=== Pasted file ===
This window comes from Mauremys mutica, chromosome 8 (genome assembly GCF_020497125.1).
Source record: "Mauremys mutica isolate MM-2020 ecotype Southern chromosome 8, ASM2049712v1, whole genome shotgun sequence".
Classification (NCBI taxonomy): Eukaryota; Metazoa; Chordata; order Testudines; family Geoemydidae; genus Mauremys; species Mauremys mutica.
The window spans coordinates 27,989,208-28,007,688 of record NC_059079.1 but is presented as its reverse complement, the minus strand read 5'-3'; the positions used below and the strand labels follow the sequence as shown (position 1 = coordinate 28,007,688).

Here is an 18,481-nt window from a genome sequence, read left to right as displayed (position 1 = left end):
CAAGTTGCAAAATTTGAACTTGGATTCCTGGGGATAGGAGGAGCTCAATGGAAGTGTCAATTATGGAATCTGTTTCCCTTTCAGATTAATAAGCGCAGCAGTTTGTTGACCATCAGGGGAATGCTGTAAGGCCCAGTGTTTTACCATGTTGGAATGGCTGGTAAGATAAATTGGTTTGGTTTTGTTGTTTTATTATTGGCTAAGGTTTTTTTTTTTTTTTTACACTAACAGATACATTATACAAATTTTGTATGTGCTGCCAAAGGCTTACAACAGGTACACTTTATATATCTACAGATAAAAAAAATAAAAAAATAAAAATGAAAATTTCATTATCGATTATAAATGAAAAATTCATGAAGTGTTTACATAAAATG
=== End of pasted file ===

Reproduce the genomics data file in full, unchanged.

This window comes from Mauremys mutica, chromosome 8 (genome assembly GCF_020497125.1).
Source record: "Mauremys mutica isolate MM-2020 ecotype Southern chromosome 8, ASM2049712v1, whole genome shotgun sequence".
Classification (NCBI taxonomy): Eukaryota; Metazoa; Chordata; order Testudines; family Geoemydidae; genus Mauremys; species Mauremys mutica.
The window spans coordinates 27,989,208-28,007,688 of record NC_059079.1 but is presented as its reverse complement, the minus strand read 5'-3'; the positions used below and the strand labels follow the sequence as shown (position 1 = coordinate 28,007,688).

Here is an 18,481-nt window from a genome sequence, read left to right as displayed (position 1 = left end):
CAAGTTGCAAAATTTGAACTTGGATTCCTGGGGATAGGAGGAGCTCAATGGAAGTGTCAATTATGGAATCTGTTTCCCTTTCAGATTAATAAGCGCAGCAGTTTGTTGACCATCAGGGGAATGCTGTAAGGCCCAGTGTTTTACCATGTTGGAATGGCTGGTAAGATAAATTGGTTTGGTTTTGTTGTTTTATTATTGGCTAAGGTTTTTTTTTTTTTTTTACACTAACAGATACATTATACAAATTTTGTATGTGCTGCCAAAGGCTTACAACAGGTACACTTTATATATCTACAGATAAAAAAAATAAAAAAATAAAAATGAAAATTTCATTATCGATTATAAATGAAAAATTCATGAAGTGTTTACATAAAATG